Financial literacy doesn’t come easily to many people. If you’re lucky, you learn it as you go without making too many big mistakes that leave you paying off high-interest debts or filing for bankruptcy. While a string of bad luck can defeat even a financially savvy and responsible person, you’ll recover from setbacks more quickly if you are smart with your money. The steps below can help you improve how you manage the money that you have.
Have a Budget
Creating a budget is one of the most responsible things you can do with your finances, and while it may seem stressful at first, it will quickly become second nature. In fact, when you’ve made a solid budget, you always know exactly how much you can spend on anything, and this can actually relieve a lot of stress. There are many apps that can help you track your spending and budget if you are struggling with this element. When you drill down and look at your monthly expenses, you might also be able to find a number of ways to save, such as seeing if you can secure a lower interest rate by refinancing your student loans with a private lender. A lower interest rate can mean paying off your loan years sooner and spending hundreds or thousands of dollars less.
There are a few different types of savings you should have. First, you should build up an emergency savings fund. This should be kept in a liquid account. Conventional wisdom says you should have three to six months of expenses, but in fact, you might want to vary this. If you can only save up $500 or $1000 to start with, don’t be discouraged. This still puts you significantly ahead of people who have no buffer at all, and this can be a big help if you have an unexpected car repair, dental bill or something similar. If you are self-employed, you may want something closer to a year’s worth of expenses.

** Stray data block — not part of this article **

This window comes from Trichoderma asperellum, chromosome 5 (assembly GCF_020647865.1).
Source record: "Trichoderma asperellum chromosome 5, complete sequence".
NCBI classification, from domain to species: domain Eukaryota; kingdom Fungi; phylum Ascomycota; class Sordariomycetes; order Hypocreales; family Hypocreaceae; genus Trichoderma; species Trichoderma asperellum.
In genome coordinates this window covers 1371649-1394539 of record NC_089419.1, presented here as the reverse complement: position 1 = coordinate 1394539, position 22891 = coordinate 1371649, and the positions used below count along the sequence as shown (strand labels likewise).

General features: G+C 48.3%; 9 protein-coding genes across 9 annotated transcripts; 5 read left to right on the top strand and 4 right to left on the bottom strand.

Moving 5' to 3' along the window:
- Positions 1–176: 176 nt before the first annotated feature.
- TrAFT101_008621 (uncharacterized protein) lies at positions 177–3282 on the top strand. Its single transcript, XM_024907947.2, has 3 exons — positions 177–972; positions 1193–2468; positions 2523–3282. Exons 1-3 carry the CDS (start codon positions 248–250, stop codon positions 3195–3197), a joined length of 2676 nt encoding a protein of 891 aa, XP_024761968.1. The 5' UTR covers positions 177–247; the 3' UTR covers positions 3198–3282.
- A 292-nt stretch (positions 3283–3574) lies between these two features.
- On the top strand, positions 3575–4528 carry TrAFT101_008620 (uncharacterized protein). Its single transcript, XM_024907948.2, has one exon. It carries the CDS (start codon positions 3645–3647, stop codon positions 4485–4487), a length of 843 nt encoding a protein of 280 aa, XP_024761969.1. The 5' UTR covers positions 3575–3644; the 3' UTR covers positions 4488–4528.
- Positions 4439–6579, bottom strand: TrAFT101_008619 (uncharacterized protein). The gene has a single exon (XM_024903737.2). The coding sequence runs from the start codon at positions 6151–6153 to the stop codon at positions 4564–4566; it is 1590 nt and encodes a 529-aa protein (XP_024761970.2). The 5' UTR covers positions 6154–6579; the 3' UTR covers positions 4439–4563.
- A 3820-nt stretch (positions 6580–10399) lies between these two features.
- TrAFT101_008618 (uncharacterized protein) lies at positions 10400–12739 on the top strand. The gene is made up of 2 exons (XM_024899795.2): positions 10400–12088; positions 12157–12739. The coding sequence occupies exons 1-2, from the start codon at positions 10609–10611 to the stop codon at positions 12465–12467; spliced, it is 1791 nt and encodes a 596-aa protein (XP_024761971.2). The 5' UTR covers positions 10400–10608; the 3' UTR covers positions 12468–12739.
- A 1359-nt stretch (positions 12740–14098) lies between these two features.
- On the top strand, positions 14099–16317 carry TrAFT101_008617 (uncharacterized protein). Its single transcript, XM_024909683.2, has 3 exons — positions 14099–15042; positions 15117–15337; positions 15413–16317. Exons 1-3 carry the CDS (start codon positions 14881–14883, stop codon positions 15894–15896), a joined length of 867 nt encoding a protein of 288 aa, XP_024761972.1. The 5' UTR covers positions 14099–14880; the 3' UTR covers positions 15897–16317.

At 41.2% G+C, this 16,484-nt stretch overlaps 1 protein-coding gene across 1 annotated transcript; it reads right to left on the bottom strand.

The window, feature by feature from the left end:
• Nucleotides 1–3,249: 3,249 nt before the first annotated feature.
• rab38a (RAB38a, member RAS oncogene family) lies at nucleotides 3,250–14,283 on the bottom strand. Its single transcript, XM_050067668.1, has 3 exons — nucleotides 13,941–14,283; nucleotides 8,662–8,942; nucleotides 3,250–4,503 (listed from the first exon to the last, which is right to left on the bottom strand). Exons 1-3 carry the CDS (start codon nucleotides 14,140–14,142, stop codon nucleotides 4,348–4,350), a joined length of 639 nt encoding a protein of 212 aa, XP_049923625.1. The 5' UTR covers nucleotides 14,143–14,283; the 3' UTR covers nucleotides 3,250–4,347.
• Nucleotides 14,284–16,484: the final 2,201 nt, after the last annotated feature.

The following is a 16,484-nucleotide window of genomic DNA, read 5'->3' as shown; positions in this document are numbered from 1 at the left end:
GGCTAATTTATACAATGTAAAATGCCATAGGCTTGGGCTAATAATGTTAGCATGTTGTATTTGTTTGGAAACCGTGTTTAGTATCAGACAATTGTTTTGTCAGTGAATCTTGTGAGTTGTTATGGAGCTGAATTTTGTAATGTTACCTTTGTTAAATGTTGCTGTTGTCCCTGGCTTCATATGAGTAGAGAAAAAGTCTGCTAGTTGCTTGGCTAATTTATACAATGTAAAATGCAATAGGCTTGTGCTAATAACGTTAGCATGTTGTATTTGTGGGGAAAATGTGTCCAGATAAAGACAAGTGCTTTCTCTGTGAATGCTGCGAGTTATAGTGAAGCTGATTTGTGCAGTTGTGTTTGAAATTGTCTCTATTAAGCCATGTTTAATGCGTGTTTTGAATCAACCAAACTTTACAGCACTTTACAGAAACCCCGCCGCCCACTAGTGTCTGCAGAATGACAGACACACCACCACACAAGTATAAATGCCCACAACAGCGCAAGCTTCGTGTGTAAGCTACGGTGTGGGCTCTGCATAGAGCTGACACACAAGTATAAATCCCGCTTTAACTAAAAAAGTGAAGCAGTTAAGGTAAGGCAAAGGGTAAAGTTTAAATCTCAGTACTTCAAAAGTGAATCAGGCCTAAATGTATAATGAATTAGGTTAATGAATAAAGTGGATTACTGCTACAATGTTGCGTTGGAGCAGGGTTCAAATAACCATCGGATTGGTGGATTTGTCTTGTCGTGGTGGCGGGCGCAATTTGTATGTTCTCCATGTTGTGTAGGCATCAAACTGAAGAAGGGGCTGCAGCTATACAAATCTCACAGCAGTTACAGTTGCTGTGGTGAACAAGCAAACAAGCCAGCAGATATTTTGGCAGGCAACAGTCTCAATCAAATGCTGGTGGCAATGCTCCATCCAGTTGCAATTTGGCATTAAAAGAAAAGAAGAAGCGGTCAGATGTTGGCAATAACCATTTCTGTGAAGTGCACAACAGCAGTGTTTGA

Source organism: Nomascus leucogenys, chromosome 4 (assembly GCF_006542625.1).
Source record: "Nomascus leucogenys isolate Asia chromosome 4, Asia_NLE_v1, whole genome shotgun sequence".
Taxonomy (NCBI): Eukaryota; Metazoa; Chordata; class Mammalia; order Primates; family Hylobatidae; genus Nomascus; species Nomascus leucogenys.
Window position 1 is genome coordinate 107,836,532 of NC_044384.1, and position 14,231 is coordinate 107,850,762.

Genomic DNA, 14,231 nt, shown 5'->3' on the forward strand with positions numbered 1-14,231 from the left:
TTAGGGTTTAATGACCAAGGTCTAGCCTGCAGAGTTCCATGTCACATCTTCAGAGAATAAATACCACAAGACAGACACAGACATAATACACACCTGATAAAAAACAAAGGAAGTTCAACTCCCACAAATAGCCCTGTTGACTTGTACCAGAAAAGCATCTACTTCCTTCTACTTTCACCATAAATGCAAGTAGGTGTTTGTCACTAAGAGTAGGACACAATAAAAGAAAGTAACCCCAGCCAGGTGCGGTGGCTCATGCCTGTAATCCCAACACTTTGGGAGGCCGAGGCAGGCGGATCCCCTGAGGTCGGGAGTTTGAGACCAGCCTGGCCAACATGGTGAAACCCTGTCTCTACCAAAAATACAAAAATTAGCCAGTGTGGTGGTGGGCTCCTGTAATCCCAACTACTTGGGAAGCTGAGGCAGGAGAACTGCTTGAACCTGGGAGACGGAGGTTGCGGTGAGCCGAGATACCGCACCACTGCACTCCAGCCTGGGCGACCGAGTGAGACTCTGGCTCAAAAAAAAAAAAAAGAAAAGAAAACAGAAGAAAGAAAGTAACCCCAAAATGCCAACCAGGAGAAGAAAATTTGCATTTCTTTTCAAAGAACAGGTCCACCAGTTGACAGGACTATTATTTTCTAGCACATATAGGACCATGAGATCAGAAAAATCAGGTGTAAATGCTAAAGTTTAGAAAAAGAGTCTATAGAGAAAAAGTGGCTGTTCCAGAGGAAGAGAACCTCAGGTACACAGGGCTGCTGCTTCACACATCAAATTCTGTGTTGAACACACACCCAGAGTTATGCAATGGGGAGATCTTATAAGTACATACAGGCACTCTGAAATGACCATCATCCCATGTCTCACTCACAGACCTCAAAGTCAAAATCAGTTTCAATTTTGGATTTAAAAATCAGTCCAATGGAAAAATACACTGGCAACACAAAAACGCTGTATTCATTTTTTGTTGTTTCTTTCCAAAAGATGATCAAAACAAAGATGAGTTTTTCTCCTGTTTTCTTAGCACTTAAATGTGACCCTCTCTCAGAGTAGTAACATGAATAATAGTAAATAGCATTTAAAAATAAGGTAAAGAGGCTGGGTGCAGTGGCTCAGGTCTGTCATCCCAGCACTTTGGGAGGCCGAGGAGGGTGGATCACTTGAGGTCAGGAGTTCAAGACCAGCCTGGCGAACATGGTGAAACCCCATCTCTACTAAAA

Next, you should be saving for retirement. If your employer has a plan, you should be contributing the maximum amount to it. If your employer does not, there are a few options you can use to set up your own plan. Finally, you may want to look into other routes for investing or have one or more separate funds for medium- and long-term savings goals, such as for buying a home or paying for your child’s college.
Make an Estate Plan
Estate planning is not the most uplifting subject, but it can be a great way of really getting an overview of all your assets and ensuring that your family is taken care of. Another important element of it is having some kind of plan in place in case you are temporarily incapacitated. For example, if you have an accident or a sudden illness that means you cannot communicate your wishes for several weeks, estate planning documents such as a trust or a power of attorney can help ensure that someone can step in to pay bills and make any important financial decisions. You may want to visit an attorney to talk about your best options given where you live and your individual situation.